'Rat-a-tat-tat': St Patrick's Day (in the morning)

The tune which Stephen Baldwin called Flanagan's Ball (possibly a corruption of Lannigan's Ball) is ultimately a version of St Patrick's Day, one of a number of old tunes which may have survived in the public consciousness as a result of its use by military bands.  Baldwin's first strain is much simplified, and the second reshaped by taking the first three quavers of its original first bar and turning them into an anacrusis (the three 'pick-up notes'), and rebarring (mentally) the remainder of the tune accordingly.  (In Suffolk Fred Whiting played a fascinating version in which the stress suggests the first three quavers of the B music are still struggling to break away and become an anacrucis [MT CD forthcoming]).  This seems to have been a widespread variation on the tune: Billy Bennington sings a version with a similar first strain but which goes one step further and dispenses with Baldwin's anacrusis at the start of the second part (VT125CD Track21 - where he says it was used for the 'set dance' Sir Roger de Coverley, and it does actually sound a bit like Sir Roger, despite being in 6/8 as opposed to 9/8).  William Rew of Sidbury, Devon, played a version on the concertina whose first strain seems to combine elements of Stephen Baldwin's with those of the more idiosyncratic conventional versions (like Percy Brown's), its second strain, while retaining the form of the original first bar, being otherwise even more 'crooked' (published as Double change sides in Dances for a party, EFDSS 1957).  A version of the tune which often turns up in 19th century manuscripts under the name of the (Bard's) Legacy (from the words by Thomas Moore) seems to represent an independent, if in some ways parallel, simplification of the tune.  Interestingly, both Scan Tester and Billy Pennock called their fairly standard versions of the tune Barbary Bell.

It should not be assumed that where different versions of a tune evolved they would have been mutually exclusive: far from it.  The numerous variants of the version of St Patrick's Day known as William and Nancy, which was collected on a number of occasions in the first half of the 20th century from dancers and musicians associated with Morris dancing at Bledington and nearby Idbury and Bould in Gloucestershire include 'single jig' and 'double jig' A-musics, and a range of simplified 'B-musics' either similar to Stephen Baldwin's, or even further removed from the original (all reproduced on p.  82 of Bacon's Handbook of Morris Dancing).  The latter seem to represents a further stage in the development represented by the simplified B-music of the version which Kenworthy Schofield collected as The Old Woman Tossed Up from Alec Franklin of Leafield in Oxfordshire in the 1920s (see Journal EFDS, 2nd series, [vol.1], 1928, no.2, 25, also in Bacon of course). A similar version was recorded in Suffolk by George Woolnough, its second strain if anything even more simplified (VTDC11CD/Disc 1 Track 9).  In Norfolk Percy Brown, played the tune as both a double jig and a single jig, the A-music in particular also being subject to considerable melodic variation (VTDC11CD/Track 45 and FY/Track 20).  Further afield, in New South Wales, Albert 'Dooley' Chapman played a version on the concertina (CS - AFM 001) which seems to retain most of the original notes (i.e. six quavers per bar), but has a pattern of stress which seems to point in the direction of - and occasionally exhibits - some of the simplifications found in Billy Bennington's and the 'Bledington' versions.  Billy Cooper's B music seems to go half-way in the direction of Billy Bennington's, and then undergo its own simplification (TSCD607/Track 26.4)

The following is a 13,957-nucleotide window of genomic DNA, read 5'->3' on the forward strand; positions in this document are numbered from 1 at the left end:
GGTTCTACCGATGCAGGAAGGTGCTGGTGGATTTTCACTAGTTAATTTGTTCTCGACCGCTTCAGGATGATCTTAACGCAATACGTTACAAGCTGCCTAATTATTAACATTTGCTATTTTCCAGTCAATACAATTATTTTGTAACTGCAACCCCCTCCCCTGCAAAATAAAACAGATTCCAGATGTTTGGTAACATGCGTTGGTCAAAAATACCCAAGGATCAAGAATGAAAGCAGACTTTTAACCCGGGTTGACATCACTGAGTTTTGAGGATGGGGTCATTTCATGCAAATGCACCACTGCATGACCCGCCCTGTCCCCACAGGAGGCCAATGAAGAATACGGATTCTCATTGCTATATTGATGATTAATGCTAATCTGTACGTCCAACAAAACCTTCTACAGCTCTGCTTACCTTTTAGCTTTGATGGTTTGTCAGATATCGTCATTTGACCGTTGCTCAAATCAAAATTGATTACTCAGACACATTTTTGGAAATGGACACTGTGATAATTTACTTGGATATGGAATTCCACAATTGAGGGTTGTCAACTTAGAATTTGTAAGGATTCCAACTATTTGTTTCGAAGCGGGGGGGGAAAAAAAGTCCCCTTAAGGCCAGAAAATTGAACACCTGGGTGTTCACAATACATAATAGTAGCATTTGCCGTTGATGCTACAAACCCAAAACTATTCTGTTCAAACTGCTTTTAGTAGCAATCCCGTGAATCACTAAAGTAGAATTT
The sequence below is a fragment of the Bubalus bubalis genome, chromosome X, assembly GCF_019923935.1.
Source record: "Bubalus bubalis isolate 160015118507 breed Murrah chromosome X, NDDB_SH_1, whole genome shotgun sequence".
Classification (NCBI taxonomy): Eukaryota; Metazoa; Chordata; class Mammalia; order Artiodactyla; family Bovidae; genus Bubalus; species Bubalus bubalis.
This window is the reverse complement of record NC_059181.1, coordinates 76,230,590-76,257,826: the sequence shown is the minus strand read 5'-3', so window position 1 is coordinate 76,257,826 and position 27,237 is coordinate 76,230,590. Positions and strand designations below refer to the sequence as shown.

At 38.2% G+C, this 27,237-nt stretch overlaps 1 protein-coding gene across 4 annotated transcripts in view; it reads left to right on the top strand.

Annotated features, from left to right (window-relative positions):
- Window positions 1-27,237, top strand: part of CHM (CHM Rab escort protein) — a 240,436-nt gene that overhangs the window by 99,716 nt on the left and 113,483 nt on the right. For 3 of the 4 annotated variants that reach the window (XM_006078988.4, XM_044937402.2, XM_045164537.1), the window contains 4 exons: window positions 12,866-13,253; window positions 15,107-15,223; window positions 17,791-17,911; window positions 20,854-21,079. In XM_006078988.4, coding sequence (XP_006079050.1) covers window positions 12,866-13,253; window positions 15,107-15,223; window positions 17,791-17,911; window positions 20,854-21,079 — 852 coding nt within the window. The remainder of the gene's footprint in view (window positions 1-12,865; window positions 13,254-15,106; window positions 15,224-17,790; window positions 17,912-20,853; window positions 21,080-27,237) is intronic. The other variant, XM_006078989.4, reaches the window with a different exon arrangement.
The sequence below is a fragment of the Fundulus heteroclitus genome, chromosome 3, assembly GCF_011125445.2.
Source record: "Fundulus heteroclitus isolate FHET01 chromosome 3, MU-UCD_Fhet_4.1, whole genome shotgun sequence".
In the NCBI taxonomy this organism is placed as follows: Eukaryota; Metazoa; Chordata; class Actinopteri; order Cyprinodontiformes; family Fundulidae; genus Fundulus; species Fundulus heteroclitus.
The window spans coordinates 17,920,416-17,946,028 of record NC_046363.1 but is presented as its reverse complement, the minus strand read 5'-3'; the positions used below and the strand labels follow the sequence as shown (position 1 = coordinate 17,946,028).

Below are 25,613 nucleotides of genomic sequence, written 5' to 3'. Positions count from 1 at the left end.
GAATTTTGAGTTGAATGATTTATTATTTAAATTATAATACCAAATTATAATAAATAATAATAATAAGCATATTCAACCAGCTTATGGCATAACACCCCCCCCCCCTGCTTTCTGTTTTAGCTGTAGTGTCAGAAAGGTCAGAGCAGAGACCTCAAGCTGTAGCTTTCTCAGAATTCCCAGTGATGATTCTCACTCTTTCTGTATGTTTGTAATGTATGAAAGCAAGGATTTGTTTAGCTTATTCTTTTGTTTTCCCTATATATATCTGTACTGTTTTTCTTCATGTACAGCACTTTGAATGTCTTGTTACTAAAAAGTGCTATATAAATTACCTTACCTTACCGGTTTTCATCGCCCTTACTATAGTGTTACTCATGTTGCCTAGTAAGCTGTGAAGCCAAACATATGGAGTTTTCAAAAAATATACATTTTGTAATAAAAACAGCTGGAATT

I have already referred to the partiality of traditional musicians in England to the rhythm/stress pattern 'rat-a-tat-tat' in 6/8 tunes.  That partiality is particularly evident in the most popular tunes in 6/8 (a class of tune where popularity must surely have meant popularity with the dancing public rather than with musicians).  Listen, for instance, to Stephen Baldwin's version of Haste to the Wedding (MTDC334/Tracks 5&6) and the forceful 'rat-a-tat-tat-&' of its very first bar.  The pitch of the notes in the 'standard' version with the original full complement of six quavers in the first bar reveals that the /rat-a-tat-tat-&-a/ pattern of stress was already present, and the cause rather than the result of the loss of a quaver which is apparent in versions like Stephen Baldwin's.  A wax cylinder recording in the Vaughan Williams Memorial Library of an unknown fiddler playing St Patrick's Day (C37/1612) similarly reveals that the 'rat-a-tat-tat(-&-a)' stress was also already present in performances of the 'standard' version of that tune, too.